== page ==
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Stung by rumors that Erie Community College's North Campus is for sale, the ECC Board of Trustees took two strong steps Wednesday.

It unanimously approved a resolution stating that the North Campus "is not marked or targeted for sale, partial sale of any similar disposition" and that the board "has no plans or contingencies before it for sale or other partial disposition" of any of its campuses."

The board also passed a resolution authorizing a controversial institutional assessment that some county legislators have claimed would pave the way for the sale or lease of college land.

Only ECC Trustee Raymond F. Gallagher opposed the latter resolution, which challenges the county's control over the college's funds.

"Since the Erie County Legislature failed to vote on commencement of the institutional assessment," the resolution reads in part, the ECC board "directs the president of ECC to enter into contract with Resultants International," the Williamsville firm that will perform the 12-month, $384,000 assessment.

The study, endorsed by County Executive Joel A. Giambra, was rejected earlier this month by the County Legislature's Community Enrichment Committee, which oversees the college.

Though ECC officials said then that they would go forward with the institutional assessment without the Legislature's approval, a county statute prohibits the college from entering into any contract more than $10,000 until it is approved by the Legislature.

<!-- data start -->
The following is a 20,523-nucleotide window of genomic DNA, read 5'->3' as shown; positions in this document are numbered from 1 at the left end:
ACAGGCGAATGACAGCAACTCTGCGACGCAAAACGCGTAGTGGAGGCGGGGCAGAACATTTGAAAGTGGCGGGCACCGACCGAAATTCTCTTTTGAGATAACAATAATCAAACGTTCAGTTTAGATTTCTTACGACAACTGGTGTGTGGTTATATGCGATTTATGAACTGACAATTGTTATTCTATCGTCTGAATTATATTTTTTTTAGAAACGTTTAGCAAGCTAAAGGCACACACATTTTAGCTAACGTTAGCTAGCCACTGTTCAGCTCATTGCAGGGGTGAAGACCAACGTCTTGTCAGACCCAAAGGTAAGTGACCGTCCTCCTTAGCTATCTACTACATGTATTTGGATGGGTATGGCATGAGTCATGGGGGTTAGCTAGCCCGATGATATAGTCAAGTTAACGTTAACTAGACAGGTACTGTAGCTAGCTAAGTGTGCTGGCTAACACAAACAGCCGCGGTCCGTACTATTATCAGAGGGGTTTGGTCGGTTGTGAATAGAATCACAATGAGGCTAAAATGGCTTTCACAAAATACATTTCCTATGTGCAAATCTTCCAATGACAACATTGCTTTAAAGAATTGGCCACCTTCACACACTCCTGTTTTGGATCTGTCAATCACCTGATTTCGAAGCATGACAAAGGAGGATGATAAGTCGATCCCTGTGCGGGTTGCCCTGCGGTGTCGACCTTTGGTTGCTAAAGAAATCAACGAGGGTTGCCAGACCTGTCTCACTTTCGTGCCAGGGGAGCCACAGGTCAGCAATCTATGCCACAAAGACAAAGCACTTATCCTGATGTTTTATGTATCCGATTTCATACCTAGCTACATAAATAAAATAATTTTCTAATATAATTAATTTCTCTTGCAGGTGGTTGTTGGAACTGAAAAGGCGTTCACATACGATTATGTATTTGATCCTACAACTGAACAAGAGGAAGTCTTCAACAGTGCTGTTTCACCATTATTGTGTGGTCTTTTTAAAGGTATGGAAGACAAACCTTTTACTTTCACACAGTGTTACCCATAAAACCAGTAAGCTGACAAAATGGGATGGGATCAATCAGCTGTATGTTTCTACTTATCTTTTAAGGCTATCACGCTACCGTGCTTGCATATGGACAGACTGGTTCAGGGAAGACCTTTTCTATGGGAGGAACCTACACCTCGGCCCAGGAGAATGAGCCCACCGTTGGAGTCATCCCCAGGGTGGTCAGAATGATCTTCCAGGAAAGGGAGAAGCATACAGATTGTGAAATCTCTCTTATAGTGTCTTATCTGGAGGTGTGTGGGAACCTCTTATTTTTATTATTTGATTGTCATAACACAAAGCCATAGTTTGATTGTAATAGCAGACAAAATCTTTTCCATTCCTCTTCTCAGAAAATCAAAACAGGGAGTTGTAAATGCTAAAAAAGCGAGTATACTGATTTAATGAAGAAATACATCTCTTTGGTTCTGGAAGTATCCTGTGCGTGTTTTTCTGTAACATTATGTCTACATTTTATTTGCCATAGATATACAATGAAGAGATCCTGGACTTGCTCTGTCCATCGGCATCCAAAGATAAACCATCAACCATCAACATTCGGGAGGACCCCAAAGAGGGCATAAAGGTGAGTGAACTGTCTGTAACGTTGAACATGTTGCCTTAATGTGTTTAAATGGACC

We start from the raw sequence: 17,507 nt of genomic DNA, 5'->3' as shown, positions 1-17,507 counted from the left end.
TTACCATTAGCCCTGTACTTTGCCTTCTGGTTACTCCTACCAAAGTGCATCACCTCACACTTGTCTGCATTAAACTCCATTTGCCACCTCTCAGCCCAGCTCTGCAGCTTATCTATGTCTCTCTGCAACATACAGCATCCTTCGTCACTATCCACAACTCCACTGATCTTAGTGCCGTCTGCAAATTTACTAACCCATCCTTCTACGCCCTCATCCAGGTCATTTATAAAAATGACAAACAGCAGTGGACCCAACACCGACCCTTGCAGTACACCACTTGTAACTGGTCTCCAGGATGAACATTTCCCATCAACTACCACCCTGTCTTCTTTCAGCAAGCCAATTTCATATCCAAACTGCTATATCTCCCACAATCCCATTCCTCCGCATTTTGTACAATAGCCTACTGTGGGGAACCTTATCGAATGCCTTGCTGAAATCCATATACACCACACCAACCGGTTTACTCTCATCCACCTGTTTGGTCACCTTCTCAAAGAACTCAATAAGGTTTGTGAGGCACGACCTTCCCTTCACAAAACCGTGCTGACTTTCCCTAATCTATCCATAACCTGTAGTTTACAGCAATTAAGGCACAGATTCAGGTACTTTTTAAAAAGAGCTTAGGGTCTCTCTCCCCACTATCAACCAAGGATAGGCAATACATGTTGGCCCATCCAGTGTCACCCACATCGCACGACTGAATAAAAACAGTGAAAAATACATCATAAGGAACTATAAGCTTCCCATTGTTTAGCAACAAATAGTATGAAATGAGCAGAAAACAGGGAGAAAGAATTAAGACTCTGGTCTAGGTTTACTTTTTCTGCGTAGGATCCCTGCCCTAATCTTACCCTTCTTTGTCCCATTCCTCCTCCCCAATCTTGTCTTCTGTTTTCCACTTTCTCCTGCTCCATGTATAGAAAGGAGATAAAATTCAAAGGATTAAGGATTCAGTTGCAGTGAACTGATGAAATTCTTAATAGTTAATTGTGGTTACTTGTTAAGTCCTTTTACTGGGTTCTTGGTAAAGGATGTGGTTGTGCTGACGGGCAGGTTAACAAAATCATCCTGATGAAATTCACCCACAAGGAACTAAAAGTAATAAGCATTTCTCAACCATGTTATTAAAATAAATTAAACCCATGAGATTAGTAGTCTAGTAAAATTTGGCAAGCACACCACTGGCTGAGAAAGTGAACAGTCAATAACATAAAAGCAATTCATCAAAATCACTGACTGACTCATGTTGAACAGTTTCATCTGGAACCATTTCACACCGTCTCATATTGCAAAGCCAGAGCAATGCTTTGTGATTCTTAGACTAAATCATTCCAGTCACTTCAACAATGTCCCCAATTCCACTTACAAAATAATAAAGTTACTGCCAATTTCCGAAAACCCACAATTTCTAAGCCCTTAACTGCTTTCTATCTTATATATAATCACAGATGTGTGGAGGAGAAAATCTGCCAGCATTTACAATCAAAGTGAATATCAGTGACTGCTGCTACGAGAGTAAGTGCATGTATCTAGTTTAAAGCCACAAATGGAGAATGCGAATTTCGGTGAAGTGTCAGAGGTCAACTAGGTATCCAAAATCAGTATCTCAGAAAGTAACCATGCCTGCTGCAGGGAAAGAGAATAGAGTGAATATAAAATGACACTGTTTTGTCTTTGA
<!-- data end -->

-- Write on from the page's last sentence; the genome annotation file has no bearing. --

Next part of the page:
"It is the opinion of the county attorney that we still require the Legislature's approval to enter into the contract," said ECC's chief administrative and financial officer, William D. Reuter. "But the county executive says to pursue it."

The funds are already included in ECC's 2000-01 operating budget.

In other business, student trustee Michael R. Santoro briefed the board on a recent meeting he had with Giambra to discuss the concern of ECC students that Erie County, as sponsor of the college, does not contribute its fair share.

State law recommends that a county pay at least 26.7 percent of the operating budget at a full-access community college like ECC, Santoro noted. Erie County is paying 22 percent this year.

"The county executive said he would be willing to raise the contribution to the 26.7 percent during his term in office," Santoro said. "He said he would like me to continue to dialogue with him and that he would meet with all the students if necessary."

Santoro is also ECC student government president, representing students on all three campuses. He has more than 1,000 signatures on a petition asking ECC students if they would support the Student Government Association in a lawsuit against the county over the money.

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